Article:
Northern Pass

What Is Northern Pass?

Northern Pass is a proposal to run 192 miles of new power lines from Canada, through northern New Hampshire, south to Concord, and then eastward to Deerfield. The project is a collaboration between Eversource (previously known as Public Service of New Hampshire) and Hydro-Quebec, which is owned by the provincial government of Quebec. The utilities say the $1.6 billion Northern Pass project would transport 1,090 megawatts of electricity from Quebec – which derives more than 90 percent of its power from hydroelectric dams – to the New England power grid.

The Controversy

Northern Pass has proved an incredibly controversial issue in New Hampshire, especially in the North Country
Credit Chris Jensen / NHPR

The project has generated considerable controversy from the beginning. Despite its statewide impacts, many of the projects most dedicated opponents come from the sparsely-populated and heavily forested North Country.

Eversource says the new lines would bring jobs and tax revenue to this struggling part of the state. But opponents of the project say it would mean only temporary jobs for residents when it's under construction. They also say it will deface New Hampshire's forestland, hurting tourism and lowering property values. Depending on the location, developers say the project's towers will range from 85 to 135 feet tall.

Polls have consistently found the public remains sharply divided on this issue.

Some critics have pushed for the entire project to be buried. Politicians ranging from Governor Maggie Hassan to Sen. Kelly Ayotte to 2012 GOP presidential candidate Newt Gingrich have floated this move as having the potential to soften opposition. Eversource maintains this would be too expensive, and would effectively make the project impossible to pursue. 

The Route: Real Estate Chess Plays Out In The North Country 

Northern Pass and its opponents have been fighting over control of land along potential routes
Credit Chris Jensen / NHPR

Northern Pass has considered a number of routes for the project, but has publicly announced three. The first, unveiled in 2011, faced major backlash from North Country residents and environmental groups.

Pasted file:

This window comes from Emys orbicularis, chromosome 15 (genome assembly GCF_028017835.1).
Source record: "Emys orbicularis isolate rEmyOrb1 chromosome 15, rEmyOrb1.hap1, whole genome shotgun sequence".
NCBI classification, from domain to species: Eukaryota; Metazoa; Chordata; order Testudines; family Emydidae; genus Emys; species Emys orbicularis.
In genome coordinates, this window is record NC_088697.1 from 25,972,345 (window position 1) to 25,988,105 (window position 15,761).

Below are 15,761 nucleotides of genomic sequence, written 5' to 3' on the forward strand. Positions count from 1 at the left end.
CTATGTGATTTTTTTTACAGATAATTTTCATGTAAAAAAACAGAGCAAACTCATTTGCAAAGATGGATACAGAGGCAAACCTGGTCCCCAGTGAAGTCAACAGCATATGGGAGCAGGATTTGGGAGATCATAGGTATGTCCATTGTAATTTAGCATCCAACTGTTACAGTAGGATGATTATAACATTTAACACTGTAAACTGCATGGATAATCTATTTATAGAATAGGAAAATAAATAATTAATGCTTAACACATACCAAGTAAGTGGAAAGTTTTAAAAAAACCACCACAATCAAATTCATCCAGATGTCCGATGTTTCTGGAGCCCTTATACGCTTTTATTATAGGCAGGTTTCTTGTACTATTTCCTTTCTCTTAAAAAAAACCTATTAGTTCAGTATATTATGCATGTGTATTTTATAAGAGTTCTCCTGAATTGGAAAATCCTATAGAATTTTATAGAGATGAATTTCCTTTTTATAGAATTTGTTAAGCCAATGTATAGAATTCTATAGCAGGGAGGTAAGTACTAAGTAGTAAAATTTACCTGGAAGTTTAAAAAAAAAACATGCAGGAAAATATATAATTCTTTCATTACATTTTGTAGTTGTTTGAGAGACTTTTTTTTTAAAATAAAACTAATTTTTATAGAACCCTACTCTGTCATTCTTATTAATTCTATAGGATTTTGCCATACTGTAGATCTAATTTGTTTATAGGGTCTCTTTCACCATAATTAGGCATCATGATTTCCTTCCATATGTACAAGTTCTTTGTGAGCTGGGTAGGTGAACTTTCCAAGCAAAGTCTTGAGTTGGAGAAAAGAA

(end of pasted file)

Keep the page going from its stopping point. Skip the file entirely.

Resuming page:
Over the next couple of years, the project and its primary opponent the Society for the Protection of New Hampshire Forests played a prolonged chess match over parcels of North Country land.  Northern Pass ultimately spent more than $40 million purchasing acres of undeveloped land in the North Country. Meanwhile, the Forest Society undertook an aggressive fundraising campaign and sought a slew of conservation easements to block potential routes.

This maneuvering narrowed the options for Northern Pass.  One lingering possibility was exercising eminent domain.  Northern Pass publicly stated it was not interested in pursuing eminent domain.  But in 2012, in response to strong statewide opposition, the Legislature closed the option altogether, outlawing the practice except in cases where a new transmission line was needed to maintain the reliability of the electric system.

By the spring of 2013, Northern Pass opponents believed the project was essentially "cornered" into trying to route the power line through a large conservation easement, called the Connecticut Lakes Headwaters. The governor at that time, Democrat Maggie Hassan, said she opposed such a move on the part of Northern Pass.

Second Time Around: Northern Pass Announces Alternative Route

In June of 2013, Northern Pass unveiled its second proposed route.  

  Abandoning its previous strategy (and $40 million in land purchases) altogether, the project proposed building along existing state and local North Country roadways in Clarksville and Stewartstown. 

In a nod to project opponents, Northern Pass also said it will bury 7.5 miles of line in Stewartstown, Clarksville, and under the Connecticut River.  That raised the price tag on the project from $1.2 billion as initially proposed to about $1.4 billion.  While opponents said this move was progress, many – including the Forest Society – maintained that Northern Pass should be able to bury all 180 miles of power lines.

Final Route: Burial through the White Mountains

Credit Courtesy: Northern Pass

  After years of continued opposition, Northern Pass made its final concession to critics. It downsized the powerline from an initial proposal of 1,200 megawatts to 1,090 to take advantage of a new technology, known as HVDC lite. This move made it more economical to bury portions of the line, and Eversource said it was now willing to bury 52 additional miles of the project. The new route would be alongside state roadways as the project passed through the White Mountain National Forest.

While the governor called the change “an important improvement,” she also said “further improvements” to the project should be made. The partial burial did not placate the project’s fiercest opponents, but some speculated that it would help the project clear one significant hurdle: whether it would get approval to use public lands from the top official at the White Mountain National Forest. The move pushed the estimated price tag up again, to $1.6 billion, now for a project that would deliver less power.

With its new route in hand, project officials filed to build the project in October of 2015.

Before the Site Evaluation Committee

The application to state officials was likely the longest and most complicated in the state’s history, and 161individuals, interest groups, and municipalities asked to be allowed to participate in the process to evaluate the merits of the project.

Given the size and complexity of the project, many of the interveners pushed for a longer review than the standard one year that state law dictates. In May of 2016, those groups got their wish, and the decision was pushed back 9 months. The final deadline was set for November of 2017. 

Sam Evans-Brown / NHPR

More than 100 people showed up to an information session about the Northern Pass project in Concord last night. It was the sixth and southernmost of a series of ten scheduled sessions.